Just because it’s wintertime in Canada, it doesn’t mean you can’t get outside and get moving! Canada is a country full of beautiful natural scenery, with stunning walking and hiking trails in every province. Whether you are a beginner or an experienced outdoor adventurer, these easy winter walks are the perfect way to enjoy the cold temperatures.
Please be sure to check the weather and trail conditions before you venture out, especially after heavy snowfall or rain.
Canada’s second-largest urban park, Fish Creek Park is in the south end of Calgary. The park is crisscrossed with both paved and granular trails. Whether you walk along Fish Creek or the Bow River, the park is large enough that you can walk for an hour or the whole day.
Griffith Woods Park is a primarily natural environment park that lies along the banks of the Elbow River in the southwest part of Calgary. All of the trails at Griffith Woods Park are flat and easy to walk and there are both paved and unpaved trails to explore.
Vancouver, British Columbia
The six-kilometer loop trail in Lighthouse Park has little elevation gain, making it a good option for families or those looking for something easy. Enjoy stunning ocean views, old-growth Western Red Cedars, and the picturesque Starboat Cove.
One of the easiest short hikes near Vancouver, the Lower Falls Trail is located in Golden Ears Provincial Park. At less than five kilometers for a round trip, there is almost no elevation gain, which makes the Lower Falls Trail popular with families.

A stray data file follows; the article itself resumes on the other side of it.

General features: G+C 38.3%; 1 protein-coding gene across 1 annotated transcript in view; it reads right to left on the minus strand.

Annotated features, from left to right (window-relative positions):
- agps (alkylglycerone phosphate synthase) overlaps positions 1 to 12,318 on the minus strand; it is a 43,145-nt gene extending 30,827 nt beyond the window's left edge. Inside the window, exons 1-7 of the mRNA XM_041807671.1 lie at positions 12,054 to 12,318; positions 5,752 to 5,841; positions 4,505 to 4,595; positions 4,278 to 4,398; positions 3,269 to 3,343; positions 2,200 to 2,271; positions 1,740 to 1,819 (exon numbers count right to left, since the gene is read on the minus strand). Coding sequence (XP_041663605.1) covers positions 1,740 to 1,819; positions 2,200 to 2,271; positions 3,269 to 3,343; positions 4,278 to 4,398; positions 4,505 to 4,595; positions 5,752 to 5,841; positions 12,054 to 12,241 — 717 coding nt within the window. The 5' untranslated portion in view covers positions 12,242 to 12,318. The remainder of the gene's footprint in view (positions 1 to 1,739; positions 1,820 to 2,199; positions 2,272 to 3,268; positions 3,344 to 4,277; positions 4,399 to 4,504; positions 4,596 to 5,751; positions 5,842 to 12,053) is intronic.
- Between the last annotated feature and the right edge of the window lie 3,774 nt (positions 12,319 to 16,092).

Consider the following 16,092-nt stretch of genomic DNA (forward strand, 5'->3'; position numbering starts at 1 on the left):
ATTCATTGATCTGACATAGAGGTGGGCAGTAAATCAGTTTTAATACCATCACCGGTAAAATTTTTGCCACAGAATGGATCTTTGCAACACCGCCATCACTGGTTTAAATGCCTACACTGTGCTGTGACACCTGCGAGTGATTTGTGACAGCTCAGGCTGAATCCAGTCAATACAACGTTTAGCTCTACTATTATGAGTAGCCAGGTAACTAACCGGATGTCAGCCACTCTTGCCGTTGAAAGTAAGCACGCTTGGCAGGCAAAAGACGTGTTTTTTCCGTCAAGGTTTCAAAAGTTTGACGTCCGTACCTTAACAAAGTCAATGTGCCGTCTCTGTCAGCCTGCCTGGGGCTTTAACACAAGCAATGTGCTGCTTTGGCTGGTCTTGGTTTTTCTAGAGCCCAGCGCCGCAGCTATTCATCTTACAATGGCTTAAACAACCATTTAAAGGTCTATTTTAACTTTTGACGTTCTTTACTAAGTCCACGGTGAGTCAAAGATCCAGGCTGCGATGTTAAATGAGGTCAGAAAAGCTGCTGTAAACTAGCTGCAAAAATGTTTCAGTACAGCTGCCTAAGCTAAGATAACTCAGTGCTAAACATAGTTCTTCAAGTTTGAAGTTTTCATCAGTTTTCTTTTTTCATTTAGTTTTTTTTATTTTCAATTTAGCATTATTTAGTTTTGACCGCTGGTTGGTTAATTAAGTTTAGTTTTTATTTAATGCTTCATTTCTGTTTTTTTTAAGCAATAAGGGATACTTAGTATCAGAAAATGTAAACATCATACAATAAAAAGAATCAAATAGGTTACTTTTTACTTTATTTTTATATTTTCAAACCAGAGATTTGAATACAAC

The Harte trail, located in Charleswood, runs along an old railway bed that used to be part of the Prairie Dog Central Railway. You can enjoy a leisurely stroll along this 6.5 km trail, which includes a mix of nature and residential areas.
If you’re looking for a pleasant short walk, look no further than Kings Park, located in the south end of Winnipeg. This 2.6 km walk boasts a Chinese Pagoda and an off-leash dog park, or you can check out the Carol Shields Memorial Labyrinth.
Moncton, New Brunswick
One of the largest urban parks in Canada, Irishtown Nature Park has separate trails for hiking, walking, and cycling that are cleared year-round. It’s perfect for a fun family day spent enjoying a diverse ecosystem featuring Acadian forests, varied terrain, marshlands, and a lake.
Some of the best places to go on a winter hike in Moncton are the trails in Mapleton Park. Running from Mapleton Road to Gorge Road, there are several easy trails that are groomed and sanded in the winter. Moderately challenging trails are left natural for those who prefer snowshoeing.
St. John’s, Newfoundland
Burma Road was built by American servicemen who manned coastal batteries on Signal Hill during the Second World War. Today, the Burma Road Trail is perfect for anyone looking for an easy hike. This 2.4 km round trip trail has a wide, gently sloping surface.
Immerse yourself in the oasis of tranquility that Pippy Park has to offer. You can choose between the gentle groomed trails within the park or the more advanced, twisting trails around Three Pond Barrens while enjoying spectacular views of the city and the Atlantic Ocean.